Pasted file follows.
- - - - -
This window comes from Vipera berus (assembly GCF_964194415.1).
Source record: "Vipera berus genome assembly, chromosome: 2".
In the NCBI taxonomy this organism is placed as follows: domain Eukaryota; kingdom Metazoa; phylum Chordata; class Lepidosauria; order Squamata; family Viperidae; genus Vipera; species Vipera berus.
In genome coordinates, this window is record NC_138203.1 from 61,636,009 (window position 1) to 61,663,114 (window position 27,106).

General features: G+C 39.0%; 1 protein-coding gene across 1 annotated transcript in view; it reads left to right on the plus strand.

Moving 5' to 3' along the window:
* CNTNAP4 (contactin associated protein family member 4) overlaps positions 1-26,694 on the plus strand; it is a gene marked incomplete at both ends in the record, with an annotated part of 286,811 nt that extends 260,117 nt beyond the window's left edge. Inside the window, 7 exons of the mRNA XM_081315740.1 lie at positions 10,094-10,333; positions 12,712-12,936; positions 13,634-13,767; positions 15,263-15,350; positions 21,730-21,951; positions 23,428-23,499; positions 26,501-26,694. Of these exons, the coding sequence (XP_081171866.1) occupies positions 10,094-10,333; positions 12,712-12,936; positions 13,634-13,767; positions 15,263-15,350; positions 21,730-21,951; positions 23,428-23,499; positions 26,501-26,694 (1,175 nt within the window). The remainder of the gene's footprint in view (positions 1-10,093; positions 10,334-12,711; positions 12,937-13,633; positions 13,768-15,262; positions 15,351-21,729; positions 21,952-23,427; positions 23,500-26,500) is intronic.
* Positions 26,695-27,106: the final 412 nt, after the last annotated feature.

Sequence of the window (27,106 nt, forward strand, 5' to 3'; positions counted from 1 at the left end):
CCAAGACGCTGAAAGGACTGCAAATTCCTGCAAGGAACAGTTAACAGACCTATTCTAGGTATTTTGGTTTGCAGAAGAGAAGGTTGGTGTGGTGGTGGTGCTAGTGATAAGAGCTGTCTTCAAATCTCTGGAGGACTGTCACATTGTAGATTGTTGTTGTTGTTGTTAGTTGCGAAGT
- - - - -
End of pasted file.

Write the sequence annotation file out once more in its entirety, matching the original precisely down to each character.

This window comes from Vipera berus (assembly GCF_964194415.1).
Source record: "Vipera berus genome assembly, chromosome: 2".
In the NCBI taxonomy this organism is placed as follows: domain Eukaryota; kingdom Metazoa; phylum Chordata; class Lepidosauria; order Squamata; family Viperidae; genus Vipera; species Vipera berus.
In genome coordinates, this window is record NC_138203.1 from 61,636,009 (window position 1) to 61,663,114 (window position 27,106).

General features: G+C 39.0%; 1 protein-coding gene across 1 annotated transcript in view; it reads left to right on the plus strand.

Moving 5' to 3' along the window:
* CNTNAP4 (contactin associated protein family member 4) overlaps positions 1-26,694 on the plus strand; it is a gene marked incomplete at both ends in the record, with an annotated part of 286,811 nt that extends 260,117 nt beyond the window's left edge. Inside the window, 7 exons of the mRNA XM_081315740.1 lie at positions 10,094-10,333; positions 12,712-12,936; positions 13,634-13,767; positions 15,263-15,350; positions 21,730-21,951; positions 23,428-23,499; positions 26,501-26,694. Of these exons, the coding sequence (XP_081171866.1) occupies positions 10,094-10,333; positions 12,712-12,936; positions 13,634-13,767; positions 15,263-15,350; positions 21,730-21,951; positions 23,428-23,499; positions 26,501-26,694 (1,175 nt within the window). The remainder of the gene's footprint in view (positions 1-10,093; positions 10,334-12,711; positions 12,937-13,633; positions 13,768-15,262; positions 15,351-21,729; positions 21,952-23,427; positions 23,500-26,500) is intronic.
* Positions 26,695-27,106: the final 412 nt, after the last annotated feature.

Sequence of the window (27,106 nt, forward strand, 5' to 3'; positions counted from 1 at the left end):
CCAAGACGCTGAAAGGACTGCAAATTCCTGCAAGGAACAGTTAACAGACCTATTCTAGGTATTTTGGTTTGCAGAAGAGAAGGTTGGTGTGGTGGTGGTGCTAGTGATAAGAGCTGTCTTCAAATCTCTGGAGGACTGTCACATTGTAGATTGTTGTTGTTGTTGTTAGTTGCGAAGT